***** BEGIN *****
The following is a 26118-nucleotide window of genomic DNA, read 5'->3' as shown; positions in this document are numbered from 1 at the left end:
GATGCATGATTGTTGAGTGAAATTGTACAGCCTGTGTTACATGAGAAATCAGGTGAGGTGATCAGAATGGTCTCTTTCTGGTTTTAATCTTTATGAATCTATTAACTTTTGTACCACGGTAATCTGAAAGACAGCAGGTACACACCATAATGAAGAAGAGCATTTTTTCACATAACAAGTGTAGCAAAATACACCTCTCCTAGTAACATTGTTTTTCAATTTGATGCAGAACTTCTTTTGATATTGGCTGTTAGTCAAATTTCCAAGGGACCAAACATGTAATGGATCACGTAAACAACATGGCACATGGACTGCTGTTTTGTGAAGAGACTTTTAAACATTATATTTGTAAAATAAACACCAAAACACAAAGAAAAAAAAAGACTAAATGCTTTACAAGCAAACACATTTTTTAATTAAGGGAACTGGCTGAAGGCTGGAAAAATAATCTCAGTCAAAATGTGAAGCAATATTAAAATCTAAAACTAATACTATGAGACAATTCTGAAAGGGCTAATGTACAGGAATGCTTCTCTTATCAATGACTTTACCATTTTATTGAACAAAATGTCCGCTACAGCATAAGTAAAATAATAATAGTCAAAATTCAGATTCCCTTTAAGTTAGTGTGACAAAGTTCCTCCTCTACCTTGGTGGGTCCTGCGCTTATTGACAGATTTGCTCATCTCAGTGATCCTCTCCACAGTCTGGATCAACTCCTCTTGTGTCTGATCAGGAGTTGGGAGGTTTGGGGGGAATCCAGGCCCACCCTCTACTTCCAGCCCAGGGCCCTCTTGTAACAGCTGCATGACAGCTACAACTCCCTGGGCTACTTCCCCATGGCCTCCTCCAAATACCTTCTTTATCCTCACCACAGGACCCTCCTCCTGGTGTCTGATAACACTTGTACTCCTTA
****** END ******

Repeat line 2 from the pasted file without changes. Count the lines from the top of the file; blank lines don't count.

GATGCATGATTGTTGAGTGAAATTGTACAGCCTGTGTTACATGAGAAATCAGGTGAGGTGATCAGAATGGTCTCTTTCTGGTTTTAATCTTTATGAATCTATTAACTTTTGTACCACGGTAATCTGAAAGACAGCAGGTACACACCATAATGAAGAAGAGCATTTTTTCACATAACAAGTGTAGCAAAATACACCTCTCCTAGTAACATTGTTTTTCAATTTGATGCAGAACTTCTTTTGATATTGGCTGTTAGTCAAATTTCCAAGGGACCAAACATGTAATGGATCACGTAAACAACATGGCACATGGACTGCTGTTTTGTGAAGAGACTTTTAAACATTATATTTGTAAAATAAACACCAAAACACAAAGAAAAAAAAAGACTAAATGCTTTACAAGCAAACACATTTTTTAATTAAGGGAACTGGCTGAAGGCTGGAAAAATAATCTCAGTCAAAATGTGAAGCAATATTAAAATCTAAAACTAATACTATGAGACAATTCTGAAAGGGCTAATGTACAGGAATGCTTCTCTTATCAATGACTTTACCATTTTATTGAACAAAATGTCCGCTACAGCATAAGTAAAATAATAATAGTCAAAATTCAGATTCCCTTTAAGTTAGTGTGACAAAGTTCCTCCTCTACCTTGGTGGGTCCTGCGCTTATTGACAGATTTGCTCATCTCAGTGATCCTCTCCACAGTCTGGATCAACTCCTCTTGTGTCTGATCAGGAGTTGGGAGGTTTGGGGGGAATCCAGGCCCACCCTCTACTTCCAGCCCAGGGCCCTCTTGTAACAGCTGCATGACAGCTACAACTCCCTGGGCTACTTCCCCATGGCCTCCTCCAAATACCTTCTTTATCCTCACCACAGGACCCTCCTCCTGGTGTCTGATAACACTTGTACTCCTTA